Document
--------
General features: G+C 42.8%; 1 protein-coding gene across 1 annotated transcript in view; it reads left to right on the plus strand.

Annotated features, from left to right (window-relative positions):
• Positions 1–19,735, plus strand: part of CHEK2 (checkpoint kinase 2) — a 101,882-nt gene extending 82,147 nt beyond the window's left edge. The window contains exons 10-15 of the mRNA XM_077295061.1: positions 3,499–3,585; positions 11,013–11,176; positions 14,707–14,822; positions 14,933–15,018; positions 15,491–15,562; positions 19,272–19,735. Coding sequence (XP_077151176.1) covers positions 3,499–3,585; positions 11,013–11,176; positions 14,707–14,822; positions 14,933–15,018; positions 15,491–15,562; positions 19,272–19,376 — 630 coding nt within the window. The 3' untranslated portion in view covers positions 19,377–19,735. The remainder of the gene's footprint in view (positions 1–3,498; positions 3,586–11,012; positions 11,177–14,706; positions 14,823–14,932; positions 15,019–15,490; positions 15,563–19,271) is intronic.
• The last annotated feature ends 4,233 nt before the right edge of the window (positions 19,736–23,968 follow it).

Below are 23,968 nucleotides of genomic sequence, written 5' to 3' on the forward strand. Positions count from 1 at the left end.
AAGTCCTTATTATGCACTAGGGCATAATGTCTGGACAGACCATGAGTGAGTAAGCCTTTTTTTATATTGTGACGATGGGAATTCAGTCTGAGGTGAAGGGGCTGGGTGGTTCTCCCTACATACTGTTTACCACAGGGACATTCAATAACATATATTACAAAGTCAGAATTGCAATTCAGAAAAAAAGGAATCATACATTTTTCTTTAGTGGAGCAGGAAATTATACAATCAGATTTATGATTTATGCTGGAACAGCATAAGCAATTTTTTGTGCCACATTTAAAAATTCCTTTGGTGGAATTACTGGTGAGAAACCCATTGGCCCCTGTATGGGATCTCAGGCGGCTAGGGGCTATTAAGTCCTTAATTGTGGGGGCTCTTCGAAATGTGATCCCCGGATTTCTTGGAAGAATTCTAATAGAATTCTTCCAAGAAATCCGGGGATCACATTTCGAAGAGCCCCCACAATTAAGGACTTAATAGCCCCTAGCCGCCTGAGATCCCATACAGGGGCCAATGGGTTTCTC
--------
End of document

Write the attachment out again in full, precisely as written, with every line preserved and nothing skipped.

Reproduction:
General features: G+C 42.8%; 1 protein-coding gene across 1 annotated transcript in view; it reads left to right on the plus strand.

Annotated features, from left to right (window-relative positions):
• Positions 1–19,735, plus strand: part of CHEK2 (checkpoint kinase 2) — a 101,882-nt gene extending 82,147 nt beyond the window's left edge. The window contains exons 10-15 of the mRNA XM_077295061.1: positions 3,499–3,585; positions 11,013–11,176; positions 14,707–14,822; positions 14,933–15,018; positions 15,491–15,562; positions 19,272–19,735. Coding sequence (XP_077151176.1) covers positions 3,499–3,585; positions 11,013–11,176; positions 14,707–14,822; positions 14,933–15,018; positions 15,491–15,562; positions 19,272–19,376 — 630 coding nt within the window. The 3' untranslated portion in view covers positions 19,377–19,735. The remainder of the gene's footprint in view (positions 1–3,498; positions 3,586–11,012; positions 11,177–14,706; positions 14,823–14,932; positions 15,019–15,490; positions 15,563–19,271) is intronic.
• The last annotated feature ends 4,233 nt before the right edge of the window (positions 19,736–23,968 follow it).

Below are 23,968 nucleotides of genomic sequence, written 5' to 3' on the forward strand. Positions count from 1 at the left end.
AAGTCCTTATTATGCACTAGGGCATAATGTCTGGACAGACCATGAGTGAGTAAGCCTTTTTTTATATTGTGACGATGGGAATTCAGTCTGAGGTGAAGGGGCTGGGTGGTTCTCCCTACATACTGTTTACCACAGGGACATTCAATAACATATATTACAAAGTCAGAATTGCAATTCAGAAAAAAAGGAATCATACATTTTTCTTTAGTGGAGCAGGAAATTATACAATCAGATTTATGATTTATGCTGGAACAGCATAAGCAATTTTTTGTGCCACATTTAAAAATTCCTTTGGTGGAATTACTGGTGAGAAACCCATTGGCCCCTGTATGGGATCTCAGGCGGCTAGGGGCTATTAAGTCCTTAATTGTGGGGGCTCTTCGAAATGTGATCCCCGGATTTCTTGGAAGAATTCTAATAGAATTCTTCCAAGAAATCCGGGGATCACATTTCGAAGAGCCCCCACAATTAAGGACTTAATAGCCCCTAGCCGCCTGAGATCCCATACAGGGGCCAATGGGTTTCTC